Wesley v. Accessible Home Care, et al, No. 5:2018cv00200 - Document 79 (E.D. Ky. 2018)
Court Description: MEMORANDUM OPINION & ORDER: 1. Defendant's 74 SECOND MOTION to Dismiss is GRANTED. 2. Related case 5:18-CV-377-DCR is DISMISSED, with prejudice, and STRICKEN from the docket. 3. A corresponding Judgment will be entered this date. Signed by Judge Danny C. Reeves on 12/6/2018.(JJ)cc: COR, Pro Se Plaintiff via US Mail Modified text on 12/6/2018 (JJ).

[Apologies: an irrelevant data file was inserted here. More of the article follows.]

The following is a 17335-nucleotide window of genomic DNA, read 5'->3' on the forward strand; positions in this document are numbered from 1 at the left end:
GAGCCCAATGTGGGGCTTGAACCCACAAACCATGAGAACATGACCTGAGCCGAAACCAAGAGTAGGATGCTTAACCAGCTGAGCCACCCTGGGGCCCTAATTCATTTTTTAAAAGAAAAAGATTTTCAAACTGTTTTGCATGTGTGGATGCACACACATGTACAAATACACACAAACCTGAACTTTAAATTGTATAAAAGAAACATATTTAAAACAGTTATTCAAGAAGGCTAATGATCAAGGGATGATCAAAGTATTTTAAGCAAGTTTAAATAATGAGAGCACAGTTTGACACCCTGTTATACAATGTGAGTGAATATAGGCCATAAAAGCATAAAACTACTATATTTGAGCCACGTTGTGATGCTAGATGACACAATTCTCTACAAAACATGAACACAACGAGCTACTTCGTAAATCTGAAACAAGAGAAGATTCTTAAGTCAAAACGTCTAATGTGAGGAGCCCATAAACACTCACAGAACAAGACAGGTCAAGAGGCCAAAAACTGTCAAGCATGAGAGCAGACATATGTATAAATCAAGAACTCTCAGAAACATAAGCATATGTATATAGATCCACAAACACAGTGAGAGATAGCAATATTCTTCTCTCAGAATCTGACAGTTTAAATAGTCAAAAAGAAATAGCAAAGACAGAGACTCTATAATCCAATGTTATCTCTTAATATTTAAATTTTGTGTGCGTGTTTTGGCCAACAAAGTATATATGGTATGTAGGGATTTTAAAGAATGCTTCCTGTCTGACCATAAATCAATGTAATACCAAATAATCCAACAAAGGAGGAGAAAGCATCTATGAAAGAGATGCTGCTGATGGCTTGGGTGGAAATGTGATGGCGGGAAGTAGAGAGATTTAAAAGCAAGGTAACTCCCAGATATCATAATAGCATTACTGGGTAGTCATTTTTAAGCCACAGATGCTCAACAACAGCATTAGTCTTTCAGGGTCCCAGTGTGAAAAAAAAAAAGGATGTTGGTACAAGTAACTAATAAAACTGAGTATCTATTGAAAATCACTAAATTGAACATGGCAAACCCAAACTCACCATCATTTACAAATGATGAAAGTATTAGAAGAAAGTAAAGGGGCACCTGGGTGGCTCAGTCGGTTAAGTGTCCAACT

Wesley v. Accessible Home Care, et al Doc. 79 UNITED STATES DISTRICT COURT EASTERN DISTRICT OF KENTUCKY CENTRAL DIVISION (at Lexington) ) ) ) ) ) ) ) ) ) MISTY LYNN WESLEY, Plaintiff, V. ACCESSIBLE HOME CARE, Defendant. *** *** *** Civil Action No. 5: 18-200-DCR MEMORANDUM OPINION AND ORDER *** Pro se plaintiff Misty Wesley alleges that Defendant Accessible Home Care (“AHC”) failed to pay her federal minimum wage and overtime compensation when she was employed as a live-in caregiver in 2017.1 AHC has filed a second motion to dismiss Wesley’s Complaint on mootness grounds based on AHC’s most recent Rule 68 offer of judgment. [Record No. 74] The motion will be granted because there is no question that AHC’s offer of judgment gives Wesley full relief regarding her Fair Labor Standards Act (“FLSA”) claims. I. A plaintiff must maintain a live controversy throughout an action. A case becomes moot when interim events deprive the court of the ability to redress the plaintiff’s injuries. Arizonans for Official English v. Arizona, 520 U.S. 43, 67 (1997); Int’l Union, United Auto, Aero, Agr. & Implement Workers of Am. v. Dana Corp., 697 F.2d 718, 721 (6th Cir. 1983). 1 Wesley has a history of abusive litigation and is required to obtain Court certification before filing a new lawsuit. See General Order 07-06. She asserted several other claims against AHC in her application to file this suit, but she was only permitted to proceed with minimum wage and overtime claims under the Fair Labor Standards Act. [Record Nos. 5, 7] -1- Dockets.Justia.com As this Court has explained previously, a Rule 68 offer of judgment may moot a plaintiff’s claim under certain circumstances. [Record No. 61, p. 4-4 (discussing Campbell-Ewald Co. v. Gomez, 136 S. Ct. 663 (2016) & Mey v. North Am. Bancard, LLC, 655 F. App’x 332 (6th Cir. 2016)).] Here, those circumstances have been satisfied because: 1) AHC’s offer of judgment satisfies Wesley’s demand for relief regarding the claims she is permitted to bring and 2) AHC has deposited the funds in the Court’s registry for payment to Wesley upon entry of Judgment. II. Wesley’s surviving claims are based on her allegations that the defendant failed to pay her minimum wage and overtime during her employment as a live-in caregiver, as required by the FLSA, 29 U.S.C. §§ 206, 207. Wesley alleges that she held this position for about six months. [Record No. 43, p. 2] AHC’s payroll records corroborate this allegation, indicating that Wesley provided live-in services first on June 9, 2017, and the last on December 9, 2017. [Record No. 74-4, pp. 4-10] Wesley complains that, during this period, she worked twentyfour hour shifts three to four times per week and was paid a flat fee of $170.00 per shift. AHC has conceded Wesley’s allegations for purposes of its motion and has submitted records showing the days Wesley worked. [Record No. 74-4, pp. 4-10] Wesley has not disputed the accuracy of these records, which correspond with the allegations regarding her work schedule. [See Record No. 53.] AHC used its payroll records, along with Wesley’s suggested calculations, to determine the compensation owed to her. Wesley began working twenty-four-hour shifts during the first full week of June 2017, when she also worked with patients on an hourly basis at a rate of $9.50 per hour. [See Record Nos. 10, 74-4.] When employees perform two different types of -2- work for different rates of pay during a single workweek, the regular rate for that week is the weighted average of those rates. 29 C.F.R. § 778.115. The weighted average is determined by computing the employee’s total earnings for the week and dividing the earnings by the total number of hours worked at all jobs. Id. Here, Wesley worked 18.25 hours as a CNA and 72 hours as a live-in caregiver, earning a total of $683.38. Based on these values, Wesley’s regular rate for the week of June 5, 2017 is $7.57. Forty hours at this rate equals $302.80. Her overtime compensation—50.25 hours times one and one-half the regular rate ($11.36)— equals $570.84. Therefore, Wesley’s compensation for this week should have been $873.64, not $683.38. As a result, she is entitled to $190.26 with respect to the work week of June 5, 2017. The remaining calculations are more straightforward because Wesley worked at a single rate of pay for the remainder of her employment. Employees may be paid a flat sum for a day’s work or for doing a particular job. See 29 C.F.R. 778.112. The employee’s regular rate normally is determined by totaling all sums received at such rates and dividing by the total number of hours actually worked. Id. But such an employee’s regular rate cannot fall below the federally-mandated minimum wage. Wesley noted in her Complaint that $170.00, divided by twenty-four hours is only $7.08 per hour—lower than the $7.25 minimum wage. See 29 U.S.C. § 206(a)(1)(C). [Record No. 10, p. 5] She contends that the pay rate for her live-in position should be increased to $7.25 per hour. [Record No. 53] Since overtime compensation must be a rate “not less than one and one-half times [an employee’s] regular pay,” Wesley argues she is entitled to overtime compensation at a rate of $10.88 per hour. Id. -3- The specific dates, hours worked, and amounts of pay she actually received are as follows:2 Week of June 15, 2017—72 hours--$510.00 Week of June 21, 2017—72 hours--$510.00 Week of June 27, 2017—72 hours--$510.00 Week of July 3, 2017—96 hours--$765.003 Week of July 10, 2017—96 hours--$680.00 Week of July 17, 2017—96 hours--$680.00 Week of July 24, 2017—96 hours--$680.00 Week of August 4, 2017—72 hours--$510.00 Week of August 10, 2017—72 hours--$510.00 Week of August 16, 2017—72 hours--$510.00 Week of August 22, 2017—72 hours--$510.00 Week of August 28, 2017—96 hours--$680.00 Week of September 4, 2017—96 hours--$765.004 Week of September 11, 2017—96 hours--$680.00 Week of September 21, 2017—72 hours--$510.00 Week of September 27, 2017—72 hours--$510.00 Week of October 3, 2017—72 hours--$510.00 Week of October 9, 2017—96 hours--$680.00 2 As reflected in Record No. 74-4. Wesley was paid $225.00 for working July 4, 2017. 4 Wesley was paid $225.00 for working September 4, 2017. 3 -4- Week of October 16, 2017—96 hours--$680.00 Week of October 23, 2017—96 hours--$680.00 Week of November 3, 2017—72 hours--$510.00 Week of November 7, 2017—96 hours--$680.00 Week of November 13, 2017—96 hours--$680.00 Week of November 25, 2017—72 hours--$595.00 Week of December 1, 2017—72 hours--$510.00 Week of December 7, 2017—72 hours--$510.00 The defendant, and this Court, have utilized Wesley’s requested rates of $7.25 and $10.88 to calculate the appropriate amount of wages. Applying those values, Wesley should have been paid $638.16 for the weeks she worked 32 hours of overtime, and $899.28 for the weeks she worked 56 hours of overtime. From June 15, 2017, through December 9, 2017, there were 14 weeks during which Wesley worked 32 overtime hours and 12 weeks during which she worked 56. This results in a sum of $19,725.60 and, when combined with the compensation owed to Wesley for the week of June 5, 2017, a total of $20,599.24. AHC’s payroll records indicate that Wesley was paid $16,238.38 during the relevant time period, resulting in a balance owed to Wesley of $4,360.86. [See Record No. 74-4.] AHC’s offer of judgment in the amount of $4,455.00 is more than sufficient to compensate her for these wages. The defendant has also agreed to the injunctive relief that Wesley has requested: a neutral employment reference and an agreement to refrain from discussing this lawsuit with third-parties. [Record Nos. 10, p. 10; 68-1] In response to AHC’s motion to dismiss, Wesley demands $13,518.90, but does not explain why. To the extent Wesley seeks damages under the Portal-to-Portal Act, 29 U.S.C. -5- § 251, et seq., she has not received the Court’s authorization to bring such a claim. And she has not alleged any facts to indicate that she performed activities that are compensable under the Act for which she was not compensated. See 29 U.S.C. § 254. A final note is appropriate in this case. Throughout this litigation, Wesley continues attempting to pursue claims that have been disallowed, makes frivolous filings, and engages in ad hominem attacks against various individuals. [Record Nos. 32, 38, 40, 44, 49, 52, 54, 56, 63, 64, 77] She is therefore reminded that a court’s “special solicitude” toward pro se litigants “does not extend to the willful, obstinate refusal to play by the basic rules of the system upon whose very power the plaintiff is calling to vindicate his rights.” Pandozy v. Segan, 518 F. Supp. 2d 550, 558 (S.D.N.Y. 2007) (imposing pre-filing restrictions against a litigant “unwilling to accept unfavorable rulings on her claims. Each time her claims are dismissed, she repackages them with new labels, against new defendants, and in new courts, as part of an ‘ever-broadening conspiracy theory.’”). Any person proceeding pro se who repeatedly makes frivolous and/or abusive filings abuses the right to represent herself without counsel and imposes a heavy burden upon the resources of the court at the expense of other litigants with potentially meritorious claims. Simply put, this conduct is not appropriate and should not be tolerated. Wesley is advised that the Court may impose sanctions as may be necessary and appropriate to deter such conduct, Chambers v. NASCO, Inc., 501 U.S. 32, 44-45 (1991), and will not hesitate to do so should Wesley continue such conduct in the future. III. Based on the foregoing analysis and discussion, it is hereby ORDERED as follows: -6- 1. Defendant AHC’s Second Motion to Dismiss [Record No. 74] is GRANTED. 2. Related case 5: 18-CV-377-DCR is DISMISSED, with prejudice, and STRICKEN from the docket. 3. A corresponding Judgment will be entered this date. Dated: December 6, 2018. -7-